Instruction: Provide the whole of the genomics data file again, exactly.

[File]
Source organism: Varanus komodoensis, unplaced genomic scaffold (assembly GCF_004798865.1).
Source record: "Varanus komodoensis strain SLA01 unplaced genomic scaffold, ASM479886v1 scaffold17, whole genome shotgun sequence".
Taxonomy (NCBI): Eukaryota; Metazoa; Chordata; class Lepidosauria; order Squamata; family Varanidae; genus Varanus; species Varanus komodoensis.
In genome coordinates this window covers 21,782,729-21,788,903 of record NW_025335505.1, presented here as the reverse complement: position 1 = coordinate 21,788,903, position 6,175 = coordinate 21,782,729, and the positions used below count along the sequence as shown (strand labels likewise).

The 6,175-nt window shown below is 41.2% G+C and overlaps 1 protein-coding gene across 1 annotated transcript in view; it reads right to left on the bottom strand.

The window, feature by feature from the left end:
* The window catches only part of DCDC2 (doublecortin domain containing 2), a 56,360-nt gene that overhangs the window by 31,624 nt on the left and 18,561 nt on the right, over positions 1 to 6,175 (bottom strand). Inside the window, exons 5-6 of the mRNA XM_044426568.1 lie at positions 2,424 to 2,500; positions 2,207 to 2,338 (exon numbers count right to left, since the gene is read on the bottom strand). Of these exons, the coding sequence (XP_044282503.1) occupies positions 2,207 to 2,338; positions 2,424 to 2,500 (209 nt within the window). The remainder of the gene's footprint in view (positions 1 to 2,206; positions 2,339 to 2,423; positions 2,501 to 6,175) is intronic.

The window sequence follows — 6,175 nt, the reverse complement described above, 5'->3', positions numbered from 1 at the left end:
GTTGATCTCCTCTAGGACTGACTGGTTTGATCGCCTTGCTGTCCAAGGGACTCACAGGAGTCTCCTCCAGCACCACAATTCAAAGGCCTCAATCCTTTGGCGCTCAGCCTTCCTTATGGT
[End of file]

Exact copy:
Source organism: Varanus komodoensis, unplaced genomic scaffold (assembly GCF_004798865.1).
Source record: "Varanus komodoensis strain SLA01 unplaced genomic scaffold, ASM479886v1 scaffold17, whole genome shotgun sequence".
Taxonomy (NCBI): Eukaryota; Metazoa; Chordata; class Lepidosauria; order Squamata; family Varanidae; genus Varanus; species Varanus komodoensis.
In genome coordinates this window covers 21,782,729-21,788,903 of record NW_025335505.1, presented here as the reverse complement: position 1 = coordinate 21,788,903, position 6,175 = coordinate 21,782,729, and the positions used below count along the sequence as shown (strand labels likewise).

The 6,175-nt window shown below is 41.2% G+C and overlaps 1 protein-coding gene across 1 annotated transcript in view; it reads right to left on the bottom strand.

The window, feature by feature from the left end:
* The window catches only part of DCDC2 (doublecortin domain containing 2), a 56,360-nt gene that overhangs the window by 31,624 nt on the left and 18,561 nt on the right, over positions 1 to 6,175 (bottom strand). Inside the window, exons 5-6 of the mRNA XM_044426568.1 lie at positions 2,424 to 2,500; positions 2,207 to 2,338 (exon numbers count right to left, since the gene is read on the bottom strand). Of these exons, the coding sequence (XP_044282503.1) occupies positions 2,207 to 2,338; positions 2,424 to 2,500 (209 nt within the window). The remainder of the gene's footprint in view (positions 1 to 2,206; positions 2,339 to 2,423; positions 2,501 to 6,175) is intronic.

The window sequence follows — 6,175 nt, the reverse complement described above, 5'->3', positions numbered from 1 at the left end:
GTTGATCTCCTCTAGGACTGACTGGTTTGATCGCCTTGCTGTCCAAGGGACTCACAGGAGTCTCCTCCAGCACCACAATTCAAAGGCCTCAATCCTTTGGCGCTCAGCCTTCCTTATGGT